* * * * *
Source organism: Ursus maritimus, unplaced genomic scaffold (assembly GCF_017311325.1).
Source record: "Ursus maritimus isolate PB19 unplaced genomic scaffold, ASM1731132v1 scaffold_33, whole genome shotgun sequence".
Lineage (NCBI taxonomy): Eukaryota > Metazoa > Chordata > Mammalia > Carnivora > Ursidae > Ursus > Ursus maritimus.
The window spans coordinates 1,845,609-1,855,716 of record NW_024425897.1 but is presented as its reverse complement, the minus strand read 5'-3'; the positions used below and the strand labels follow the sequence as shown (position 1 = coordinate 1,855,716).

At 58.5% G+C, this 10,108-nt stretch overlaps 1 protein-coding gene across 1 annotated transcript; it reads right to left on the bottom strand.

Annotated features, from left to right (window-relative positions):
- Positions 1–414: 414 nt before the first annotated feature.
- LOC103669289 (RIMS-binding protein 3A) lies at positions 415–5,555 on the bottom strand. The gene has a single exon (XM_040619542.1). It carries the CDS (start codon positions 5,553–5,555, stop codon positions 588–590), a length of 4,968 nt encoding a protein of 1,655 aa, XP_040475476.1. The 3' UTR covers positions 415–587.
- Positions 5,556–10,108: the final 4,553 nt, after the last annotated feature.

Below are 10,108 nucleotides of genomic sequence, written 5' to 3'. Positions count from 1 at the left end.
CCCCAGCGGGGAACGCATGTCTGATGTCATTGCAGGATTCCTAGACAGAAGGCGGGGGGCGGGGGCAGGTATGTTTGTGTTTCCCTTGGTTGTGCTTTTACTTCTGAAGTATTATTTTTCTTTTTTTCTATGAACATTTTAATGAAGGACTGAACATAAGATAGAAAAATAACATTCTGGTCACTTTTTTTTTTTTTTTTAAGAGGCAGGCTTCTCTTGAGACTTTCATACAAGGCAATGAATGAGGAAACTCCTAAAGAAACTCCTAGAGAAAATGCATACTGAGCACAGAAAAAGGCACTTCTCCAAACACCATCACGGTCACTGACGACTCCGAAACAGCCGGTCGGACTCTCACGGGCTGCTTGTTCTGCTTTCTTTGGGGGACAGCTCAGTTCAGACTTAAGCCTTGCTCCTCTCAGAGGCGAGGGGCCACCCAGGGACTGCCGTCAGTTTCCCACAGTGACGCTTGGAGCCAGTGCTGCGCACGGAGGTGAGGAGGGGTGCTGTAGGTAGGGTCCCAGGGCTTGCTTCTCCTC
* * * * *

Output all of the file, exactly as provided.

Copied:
Source organism: Ursus maritimus, unplaced genomic scaffold (assembly GCF_017311325.1).
Source record: "Ursus maritimus isolate PB19 unplaced genomic scaffold, ASM1731132v1 scaffold_33, whole genome shotgun sequence".
Lineage (NCBI taxonomy): Eukaryota > Metazoa > Chordata > Mammalia > Carnivora > Ursidae > Ursus > Ursus maritimus.
The window spans coordinates 1,845,609-1,855,716 of record NW_024425897.1 but is presented as its reverse complement, the minus strand read 5'-3'; the positions used below and the strand labels follow the sequence as shown (position 1 = coordinate 1,855,716).

At 58.5% G+C, this 10,108-nt stretch overlaps 1 protein-coding gene across 1 annotated transcript; it reads right to left on the bottom strand.

Annotated features, from left to right (window-relative positions):
- Positions 1–414: 414 nt before the first annotated feature.
- LOC103669289 (RIMS-binding protein 3A) lies at positions 415–5,555 on the bottom strand. The gene has a single exon (XM_040619542.1). It carries the CDS (start codon positions 5,553–5,555, stop codon positions 588–590), a length of 4,968 nt encoding a protein of 1,655 aa, XP_040475476.1. The 3' UTR covers positions 415–587.
- Positions 5,556–10,108: the final 4,553 nt, after the last annotated feature.

Below are 10,108 nucleotides of genomic sequence, written 5' to 3'. Positions count from 1 at the left end.
CCCCAGCGGGGAACGCATGTCTGATGTCATTGCAGGATTCCTAGACAGAAGGCGGGGGGCGGGGGCAGGTATGTTTGTGTTTCCCTTGGTTGTGCTTTTACTTCTGAAGTATTATTTTTCTTTTTTTCTATGAACATTTTAATGAAGGACTGAACATAAGATAGAAAAATAACATTCTGGTCACTTTTTTTTTTTTTTTTAAGAGGCAGGCTTCTCTTGAGACTTTCATACAAGGCAATGAATGAGGAAACTCCTAAAGAAACTCCTAGAGAAAATGCATACTGAGCACAGAAAAAGGCACTTCTCCAAACACCATCACGGTCACTGACGACTCCGAAACAGCCGGTCGGACTCTCACGGGCTGCTTGTTCTGCTTTCTTTGGGGGACAGCTCAGTTCAGACTTAAGCCTTGCTCCTCTCAGAGGCGAGGGGCCACCCAGGGACTGCCGTCAGTTTCCCACAGTGACGCTTGGAGCCAGTGCTGCGCACGGAGGTGAGGAGGGGTGCTGTAGGTAGGGTCCCAGGGCTTGCTTCTCCTC